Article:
Institute releases Canadian report 2005 at World Economic Forum Annual Meeting
Davos, Switzerland – Canadians have built one of the world’s most prosperous economies, but we are still not realizing our full prosperity potential. To do this, individuals, businesses, and governments must work together to increase our investments for future prosperity and to strengthen market structures that stimulate innovation and upgrading.
This is the key conclusion in the special report, Realizing Canada’s prosperity potential, presented by Ontario’s Institute for Competitiveness & Prosperity at the 2005 Annual Meeting of the World Economic Forum in Davos, Switzerland.
The Institute concludes that Canadians have created one of the most successful economies in the world. They have also achieved an enviable balance between prosperity and its equitable sharing among Canadians. Roger Martin , Dean of the Joseph L. Rotman School of Management at the University of Toronto, observed that: “We continue to take pride in our achievements in creating one the world’s most successful economies.”
In fact, the only country with a sizable population that outperforms us is the United States. Our GDP per capita trails the United States by $7,200 (Canadian) - a 16 percent prosperity gap. The Institute found that Canada’s prosperity gap with the US widened from $6,000 thousand per capita in 2002 to $7,200 in 2003. This gap translates into an unrealized potential of $15,000 after tax disposable income for the average Canadian family and $90 billion in lost tax revenues for federal and provincial governments. “Realizing our full economic potential would have great benefits for Canadians,” said Martin. “For many families with a mortgage, this added income could cover their mortgage costs; similarly, many tenants could cover their rental costs or consider buying a house. And, without raising tax rates, governments would have added revenues that would make a significant contribution to health care and other costs.”
The Institute is confident that Canada can close the prosperity gap and realize its full economic potential. The key to this is higher productivity – the increased capability of Canadians to add more value to the country’s physical, human, and capital resources. The report concludes that more investment is an important element in raising productivity. For businesses, it means making larger investments in machinery, equipment, and software; for governments, it means striking the right balance between spending on current consumption, such as health care and social services, and investing for future prosperity, such as infrastructure and education; for individuals, it means investing more in themselves, such as in higher educational achievement.
The Institute also observes, however, that Canada’s market structures provide inadequate specialized support and competitive pressure to firms and individuals. Canada’s industries are not benefiting from the kind of specialized support – such as university/industry collaboration and specialized research and training – that creates world-class advantage for companies and workers. Nor does Canada have the structures that fuel the intense competitive pressure that comes from strong firm rivalry and sophisticated and demanding customers. Without this pressure to succeed, Canada’s firms and industries will not strive to be counted among the best in the world.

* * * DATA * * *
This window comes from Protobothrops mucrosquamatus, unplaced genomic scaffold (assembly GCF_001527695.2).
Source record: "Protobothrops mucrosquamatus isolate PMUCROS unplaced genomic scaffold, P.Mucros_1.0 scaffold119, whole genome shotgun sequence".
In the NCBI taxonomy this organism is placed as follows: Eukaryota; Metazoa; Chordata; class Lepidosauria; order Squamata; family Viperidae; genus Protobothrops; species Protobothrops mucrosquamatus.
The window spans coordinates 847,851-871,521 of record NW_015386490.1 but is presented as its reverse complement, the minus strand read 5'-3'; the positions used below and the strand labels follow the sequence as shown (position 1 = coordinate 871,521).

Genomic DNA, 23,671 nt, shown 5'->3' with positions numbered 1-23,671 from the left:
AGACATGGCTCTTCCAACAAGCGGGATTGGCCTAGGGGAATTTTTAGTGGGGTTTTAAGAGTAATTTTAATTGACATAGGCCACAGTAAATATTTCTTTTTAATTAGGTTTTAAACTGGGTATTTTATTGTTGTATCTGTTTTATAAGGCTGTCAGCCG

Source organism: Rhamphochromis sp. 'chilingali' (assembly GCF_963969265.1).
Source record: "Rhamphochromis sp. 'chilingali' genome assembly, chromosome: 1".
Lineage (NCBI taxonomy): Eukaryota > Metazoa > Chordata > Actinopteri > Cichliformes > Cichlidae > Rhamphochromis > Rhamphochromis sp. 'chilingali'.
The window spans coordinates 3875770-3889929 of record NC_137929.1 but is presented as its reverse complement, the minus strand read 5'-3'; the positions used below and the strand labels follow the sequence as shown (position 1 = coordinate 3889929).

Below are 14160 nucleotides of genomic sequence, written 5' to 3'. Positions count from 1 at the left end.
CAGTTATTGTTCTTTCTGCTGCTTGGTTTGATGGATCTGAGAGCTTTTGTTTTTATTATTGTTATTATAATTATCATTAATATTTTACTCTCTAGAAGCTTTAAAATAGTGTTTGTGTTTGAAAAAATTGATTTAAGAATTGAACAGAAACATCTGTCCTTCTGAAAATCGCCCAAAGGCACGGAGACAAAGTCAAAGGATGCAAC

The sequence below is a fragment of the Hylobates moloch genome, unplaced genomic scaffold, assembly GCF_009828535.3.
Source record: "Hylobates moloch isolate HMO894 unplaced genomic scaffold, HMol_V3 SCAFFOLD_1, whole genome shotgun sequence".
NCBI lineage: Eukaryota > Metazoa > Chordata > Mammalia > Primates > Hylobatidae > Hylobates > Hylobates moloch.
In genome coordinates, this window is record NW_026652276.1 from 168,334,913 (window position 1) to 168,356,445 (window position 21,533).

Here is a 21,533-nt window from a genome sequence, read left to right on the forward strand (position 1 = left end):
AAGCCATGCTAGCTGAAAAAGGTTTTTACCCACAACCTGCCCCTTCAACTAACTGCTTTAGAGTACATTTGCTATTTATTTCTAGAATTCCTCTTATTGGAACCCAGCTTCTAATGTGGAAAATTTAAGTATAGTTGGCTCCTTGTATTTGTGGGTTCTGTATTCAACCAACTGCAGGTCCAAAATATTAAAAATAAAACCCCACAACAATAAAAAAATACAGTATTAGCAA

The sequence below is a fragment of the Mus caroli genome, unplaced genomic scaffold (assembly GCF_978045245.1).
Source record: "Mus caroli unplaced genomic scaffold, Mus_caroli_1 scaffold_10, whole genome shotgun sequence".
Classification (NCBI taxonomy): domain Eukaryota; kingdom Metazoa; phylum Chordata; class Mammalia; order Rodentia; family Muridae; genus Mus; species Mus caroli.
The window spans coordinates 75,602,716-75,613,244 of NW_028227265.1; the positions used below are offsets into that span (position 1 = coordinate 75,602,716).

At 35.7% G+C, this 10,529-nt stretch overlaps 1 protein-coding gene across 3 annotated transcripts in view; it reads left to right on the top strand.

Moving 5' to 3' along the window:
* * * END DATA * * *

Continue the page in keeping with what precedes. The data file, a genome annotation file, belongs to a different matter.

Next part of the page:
The Institute is concerned that, while Canada has the potential for economic growth, its situation could deteriorate if we do not act now. Martin said, “We need to avoid a vicious downward economic spiral of under investment, reduced productivity, reduced capacity to invest, further reduced productivity, and the resultant restriction in our standard of living. Instead, we can create a virtuous circle by investing more and strengthening structures to increase productivity and prosperity.”
“We’ve identified some challenges facing us – but we haven’t come across significant roadblocks to matching the performance of the United States,” said Martin. “Our work shows that Canadians recognize the importance of global competitiveness, innovation, risk taking, and other factors so necessary for achieving prosperity.”
To build on these positive attitudes, the Institute recommends an action plan that encourages businesses, governments, and individuals to work together over the next few years to realize Canada’s prosperity potential for generations to come.
This special report was supported by funding from Magna International Inc., Microsoft Canada , and the Joseph L. Rotman School of Management at the University of Toronto. The Canadian release will occur on February 2 at the Microsoft Canada Heroes of Innovation Media Event in Toronto. This event features the accomplishments of IT professionals who have helped make their companies more competitive by leveraging technology.
The complete report can be downloaded directly from: [url=http://www.competeprosper.ca/public/dav05.pdf]http://www.competeprosper.ca/public/dav05.pdf[/url]
For more information contact James Milway, Executive Director of the Institute for Competitiveness and Prosperity at 416.920.1921 ext. 222.
About the Institute
The Institute for Competitiveness & Prosperity is an independent not-for-profit organization established in 2001 to serve as the research arm of Ontario’s Task Force on Competitiveness, Productivity and Economic Progress. The Institute is supported through the Ontario Ministry of Economic Development & Trade. Reports published by the Institute are primarily intended to inform the work of the Task Force. In addition, they are designed to raise public awareness and stimulate debate on a range of issues related to competitiveness and prosperity. Visit the Institute’s Web site www.competeprosper.ca for more information.